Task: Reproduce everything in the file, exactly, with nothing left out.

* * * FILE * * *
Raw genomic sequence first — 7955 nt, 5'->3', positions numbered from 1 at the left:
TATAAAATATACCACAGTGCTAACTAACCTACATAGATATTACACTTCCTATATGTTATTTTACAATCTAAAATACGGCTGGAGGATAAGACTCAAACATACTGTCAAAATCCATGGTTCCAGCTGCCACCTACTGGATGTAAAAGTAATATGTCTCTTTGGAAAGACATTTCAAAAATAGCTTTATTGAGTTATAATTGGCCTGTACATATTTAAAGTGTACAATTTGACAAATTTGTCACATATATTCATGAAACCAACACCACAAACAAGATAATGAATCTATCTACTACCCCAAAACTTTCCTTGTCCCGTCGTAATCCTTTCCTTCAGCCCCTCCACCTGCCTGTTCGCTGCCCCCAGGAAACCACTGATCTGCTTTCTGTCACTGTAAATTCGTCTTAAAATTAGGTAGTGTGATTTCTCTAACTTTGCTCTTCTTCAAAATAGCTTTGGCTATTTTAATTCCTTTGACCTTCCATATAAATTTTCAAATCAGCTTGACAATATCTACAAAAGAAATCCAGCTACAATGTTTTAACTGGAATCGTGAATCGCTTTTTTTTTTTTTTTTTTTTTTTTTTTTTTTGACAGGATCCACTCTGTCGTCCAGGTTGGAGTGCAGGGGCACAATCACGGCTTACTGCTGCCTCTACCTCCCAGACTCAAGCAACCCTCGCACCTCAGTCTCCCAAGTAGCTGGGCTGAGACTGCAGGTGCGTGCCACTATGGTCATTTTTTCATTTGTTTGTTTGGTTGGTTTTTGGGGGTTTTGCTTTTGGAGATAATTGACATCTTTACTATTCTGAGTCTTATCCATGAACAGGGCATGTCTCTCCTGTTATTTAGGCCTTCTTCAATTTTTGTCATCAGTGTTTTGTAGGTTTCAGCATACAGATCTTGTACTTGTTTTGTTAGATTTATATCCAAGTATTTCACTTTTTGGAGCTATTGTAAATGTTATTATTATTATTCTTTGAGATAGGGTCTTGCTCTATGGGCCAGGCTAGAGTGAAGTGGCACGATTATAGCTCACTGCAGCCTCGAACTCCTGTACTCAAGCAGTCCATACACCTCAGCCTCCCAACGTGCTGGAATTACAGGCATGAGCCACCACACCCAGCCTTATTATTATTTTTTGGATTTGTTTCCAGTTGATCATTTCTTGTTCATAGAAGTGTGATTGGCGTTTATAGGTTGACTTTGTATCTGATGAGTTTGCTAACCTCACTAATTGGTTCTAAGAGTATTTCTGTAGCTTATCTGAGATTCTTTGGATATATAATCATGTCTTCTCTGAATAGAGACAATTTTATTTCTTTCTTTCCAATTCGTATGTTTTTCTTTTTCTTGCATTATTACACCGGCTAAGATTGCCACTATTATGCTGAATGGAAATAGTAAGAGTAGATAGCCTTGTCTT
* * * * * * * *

Raw genomic sequence first — 7955 nt, 5'->3', positions numbered from 1 at the left:
TATAAAATATACCACAGTGCTAACTAACCTACATAGATATTACACTTCCTATATGTTATTTTACAATCTAAAATACGGCTGGAGGATAAGACTCAAACATACTGTCAAAATCCATGGTTCCAGCTGCCACCTACTGGATGTAAAAGTAATATGTCTCTTTGGAAAGACATTTCAAAAATAGCTTTATTGAGTTATAATTGGCCTGTACATATTTAAAGTGTACAATTTGACAAATTTGTCACATATATTCATGAAACCAACACCACAAACAAGATAATGAATCTATCTACTACCCCAAAACTTTCCTTGTCCCGTCGTAATCCTTTCCTTCAGCCCCTCCACCTGCCTGTTCGCTGCCCCCAGGAAACCACTGATCTGCTTTCTGTCACTGTAAATTCGTCTTAAAATTAGGTAGTGTGATTTCTCTAACTTTGCTCTTCTTCAAAATAGCTTTGGCTATTTTAATTCCTTTGACCTTCCATATAAATTTTCAAATCAGCTTGACAATATCTACAAAAGAAATCCAGCTACAATGTTTTAACTGGAATCGTGAATCGCTTTTTTTTTTTTTTTTTTTTTTTTTTTTTTTGACAGGATCCACTCTGTCGTCCAGGTTGGAGTGCAGGGGCACAATCACGGCTTACTGCTGCCTCTACCTCCCAGACTCAAGCAACCCTCGCACCTCAGTCTCCCAAGTAGCTGGGCTGAGACTGCAGGTGCGTGCCACTATGGTCATTTTTTCATTTGTTTGTTTGGTTGGTTTTTGGGGGTTTTGCTTTTGGAGATAATTGACATCTTTACTATTCTGAGTCTTATCCATGAACAGGGCATGTCTCTCCTGTTATTTAGGCCTTCTTCAATTTTTGTCATCAGTGTTTTGTAGGTTTCAGCATACAGATCTTGTACTTGTTTTGTTAGATTTATATCCAAGTATTTCACTTTTTGGAGCTATTGTAAATGTTATTATTATTATTCTTTGAGATAGGGTCTTGCTCTATGGGCCAGGCTAGAGTGAAGTGGCACGATTATAGCTCACTGCAGCCTCGAACTCCTGTACTCAAGCAGTCCATACACCTCAGCCTCCCAACGTGCTGGAATTACAGGCATGAGCCACCACACCCAGCCTTATTATTATTTTTTGGATTTGTTTCCAGTTGATCATTTCTTGTTCATAGAAGTGTGATTGGCGTTTATAGGTTGACTTTGTATCTGATGAGTTTGCTAACCTCACTAATTGGTTCTAAGAGTATTTCTGTAGCTTATCTGAGATTCTTTGGATATATAATCATGTCTTCTCTGAATAGAGACAATTTTATTTCTTTCTTTCCAATTCGTATGTTTTTCTTTTTCTTGCATTATTACACCGGCTAAGATTGCCACTATTATGCTGAATGGAAATAGTAAGAGTAGATAGCCTTGTCTT